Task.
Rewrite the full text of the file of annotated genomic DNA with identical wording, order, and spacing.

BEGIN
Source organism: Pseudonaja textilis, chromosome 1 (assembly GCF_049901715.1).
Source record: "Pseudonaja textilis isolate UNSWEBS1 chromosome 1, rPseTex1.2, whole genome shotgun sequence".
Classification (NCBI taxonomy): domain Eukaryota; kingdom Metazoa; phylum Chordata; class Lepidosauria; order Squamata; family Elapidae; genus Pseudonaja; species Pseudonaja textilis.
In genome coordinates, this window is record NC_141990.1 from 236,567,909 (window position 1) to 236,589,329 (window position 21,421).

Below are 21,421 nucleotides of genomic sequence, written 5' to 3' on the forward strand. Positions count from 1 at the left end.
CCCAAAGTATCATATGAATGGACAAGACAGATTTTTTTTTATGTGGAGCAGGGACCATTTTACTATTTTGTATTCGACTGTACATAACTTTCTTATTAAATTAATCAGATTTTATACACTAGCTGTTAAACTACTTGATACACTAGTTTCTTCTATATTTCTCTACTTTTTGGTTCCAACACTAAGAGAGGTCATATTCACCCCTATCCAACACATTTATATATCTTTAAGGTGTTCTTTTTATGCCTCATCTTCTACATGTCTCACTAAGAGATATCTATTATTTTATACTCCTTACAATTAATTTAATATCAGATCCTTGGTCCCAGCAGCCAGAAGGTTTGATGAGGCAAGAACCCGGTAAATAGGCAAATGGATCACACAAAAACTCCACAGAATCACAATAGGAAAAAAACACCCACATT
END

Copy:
Source organism: Pseudonaja textilis, chromosome 1 (assembly GCF_049901715.1).
Source record: "Pseudonaja textilis isolate UNSWEBS1 chromosome 1, rPseTex1.2, whole genome shotgun sequence".
Classification (NCBI taxonomy): domain Eukaryota; kingdom Metazoa; phylum Chordata; class Lepidosauria; order Squamata; family Elapidae; genus Pseudonaja; species Pseudonaja textilis.
In genome coordinates, this window is record NC_141990.1 from 236,567,909 (window position 1) to 236,589,329 (window position 21,421).

Below are 21,421 nucleotides of genomic sequence, written 5' to 3' on the forward strand. Positions count from 1 at the left end.
CCCAAAGTATCATATGAATGGACAAGACAGATTTTTTTTTATGTGGAGCAGGGACCATTTTACTATTTTGTATTCGACTGTACATAACTTTCTTATTAAATTAATCAGATTTTATACACTAGCTGTTAAACTACTTGATACACTAGTTTCTTCTATATTTCTCTACTTTTTGGTTCCAACACTAAGAGAGGTCATATTCACCCCTATCCAACACATTTATATATCTTTAAGGTGTTCTTTTTATGCCTCATCTTCTACATGTCTCACTAAGAGATATCTATTATTTTATACTCCTTACAATTAATTTAATATCAGATCCTTGGTCCCAGCAGCCAGAAGGTTTGATGAGGCAAGAACCCGGTAAATAGGCAAATGGATCACACAAAAACTCCACAGAATCACAATAGGAAAAAAACACCCACATT